The dysfunction of our current food system is structural, pervasive, and ultimately social and cultural in nature. It cannot be “solved” through efficiency fixes – through infrastructure and technology. Aggregators and distributors of food have a place; they have been around for far longer than the the term “food hub”. There are self-sustaining “food hubs” that make the effort to ensure that retailers are not just using “local” as a marketing ploy and they are actively engaged to change the food system (see Walmart and the End of the Local Food Movement). But when, through nonprofits, government, and grant support, the cart of supply gets put in front of the horse of demand, we allow the existing food industry to dictate the terms of engagement. The work of the movement is not to “solve local” for the existing food industry, but to shift the entire discussion. We must bring the Walmarts of the world to the table on our terms.
As consumers at the register and citizens at the ballot box, we must demand a just and sustainable food system that includes not only the individuals that grow and transport our food, but also the stockers, cooks, and cashiers and the rest of the people that make up the majority of those employed in food and agriculture. Government and nonprofits need to be cautious about getting into the business of running businesses where success is measured in pounds. They need to make sure their investments are not just moving product, but moving people.
This is a critical time for the movement. It is time for the movement to define what it stands for. Is the movement about furthering the interests of narrow constituencies or is the movement about systemic transformation? Is the future of a sustainable and just food movement a collaborative effort with Walmart (and the likes of Walmart) or do we define ourselves by our opposition to the model they proffer? We need to be careful to not let the well-meaning efforts to build the infrastructure of local food get in the way of the deeper social change that will ultimately transform our food system. What we don’t need is to grow the movement only to end up looking like what we set out to transform. Walmart is not the answer, they are the problem.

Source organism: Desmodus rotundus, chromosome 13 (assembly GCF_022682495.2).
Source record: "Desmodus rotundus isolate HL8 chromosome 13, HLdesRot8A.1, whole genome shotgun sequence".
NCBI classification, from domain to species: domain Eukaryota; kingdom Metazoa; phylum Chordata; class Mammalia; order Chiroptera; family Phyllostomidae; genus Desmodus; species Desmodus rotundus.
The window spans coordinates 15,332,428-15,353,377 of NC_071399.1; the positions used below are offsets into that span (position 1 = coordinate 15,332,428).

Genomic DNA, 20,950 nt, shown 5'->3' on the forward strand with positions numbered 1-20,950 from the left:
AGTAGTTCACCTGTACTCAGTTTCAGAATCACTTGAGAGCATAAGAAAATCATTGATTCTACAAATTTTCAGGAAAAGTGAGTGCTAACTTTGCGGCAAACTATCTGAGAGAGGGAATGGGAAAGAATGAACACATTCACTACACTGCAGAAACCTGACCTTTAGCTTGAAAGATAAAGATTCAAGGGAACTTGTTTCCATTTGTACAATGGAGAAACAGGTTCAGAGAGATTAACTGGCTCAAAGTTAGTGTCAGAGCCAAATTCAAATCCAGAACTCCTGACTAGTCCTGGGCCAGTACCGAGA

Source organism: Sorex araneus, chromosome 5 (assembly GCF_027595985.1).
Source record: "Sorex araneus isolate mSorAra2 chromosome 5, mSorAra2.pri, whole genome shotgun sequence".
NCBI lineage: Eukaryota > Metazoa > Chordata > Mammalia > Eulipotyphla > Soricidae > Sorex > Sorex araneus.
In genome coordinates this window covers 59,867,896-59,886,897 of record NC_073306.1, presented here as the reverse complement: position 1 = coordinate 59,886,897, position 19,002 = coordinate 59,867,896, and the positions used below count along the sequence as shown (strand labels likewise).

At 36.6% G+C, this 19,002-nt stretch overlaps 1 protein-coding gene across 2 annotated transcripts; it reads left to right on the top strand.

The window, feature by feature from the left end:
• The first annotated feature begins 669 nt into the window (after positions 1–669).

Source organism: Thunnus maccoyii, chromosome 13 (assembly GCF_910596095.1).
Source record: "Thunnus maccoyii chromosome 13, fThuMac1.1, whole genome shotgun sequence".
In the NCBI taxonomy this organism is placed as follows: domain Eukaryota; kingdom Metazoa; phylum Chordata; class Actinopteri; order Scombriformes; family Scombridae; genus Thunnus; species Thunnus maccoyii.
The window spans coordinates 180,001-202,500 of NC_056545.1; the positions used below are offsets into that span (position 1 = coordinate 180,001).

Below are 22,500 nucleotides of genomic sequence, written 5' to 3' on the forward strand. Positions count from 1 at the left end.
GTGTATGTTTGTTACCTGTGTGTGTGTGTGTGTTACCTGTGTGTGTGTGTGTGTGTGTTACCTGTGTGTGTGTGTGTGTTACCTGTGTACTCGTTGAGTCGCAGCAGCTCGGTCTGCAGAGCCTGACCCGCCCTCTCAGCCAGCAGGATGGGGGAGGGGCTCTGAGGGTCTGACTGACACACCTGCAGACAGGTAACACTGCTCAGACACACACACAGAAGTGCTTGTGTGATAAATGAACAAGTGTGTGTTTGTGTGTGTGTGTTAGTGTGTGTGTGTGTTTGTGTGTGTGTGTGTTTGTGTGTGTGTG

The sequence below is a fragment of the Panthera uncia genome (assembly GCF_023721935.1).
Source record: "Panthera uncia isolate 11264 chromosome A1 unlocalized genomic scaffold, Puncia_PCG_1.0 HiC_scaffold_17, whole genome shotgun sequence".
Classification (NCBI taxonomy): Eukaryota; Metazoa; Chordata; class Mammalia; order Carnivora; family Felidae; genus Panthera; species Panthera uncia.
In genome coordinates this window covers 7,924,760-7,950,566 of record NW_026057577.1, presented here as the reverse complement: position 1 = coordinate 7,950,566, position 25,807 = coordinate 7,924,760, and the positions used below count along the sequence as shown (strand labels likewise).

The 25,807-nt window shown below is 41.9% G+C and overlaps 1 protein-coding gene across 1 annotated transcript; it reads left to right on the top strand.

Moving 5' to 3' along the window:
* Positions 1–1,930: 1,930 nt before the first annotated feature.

About the authors
Charlie Jackson is the Executive Director and founder of Appalachian Sustainable Agriculture Project (ASAP), one of the nation’s oldest local food advocacy nonprofits in the country. He has a MA in history from the University of Maine and nearly two decades of experience in local food system development. At ASAP he is a researcher for the Local Food Research Center, which is studying the social, economic, and environmental impacts of localizing food systems.
Allison Perrett is a program coordinator, an applied anthropologist and researcher with Appalachian Sustainable Agriculture Project. In 2013, she completed her PhD dissertation on a movement to build local food systems in the Southern Appalachians. At ASAP she directs research of the Local Food Research Center, which was launched in 2011 to study the region’s evolving food system and examine critically the social, environmental, and economic impacts of localizing food systems.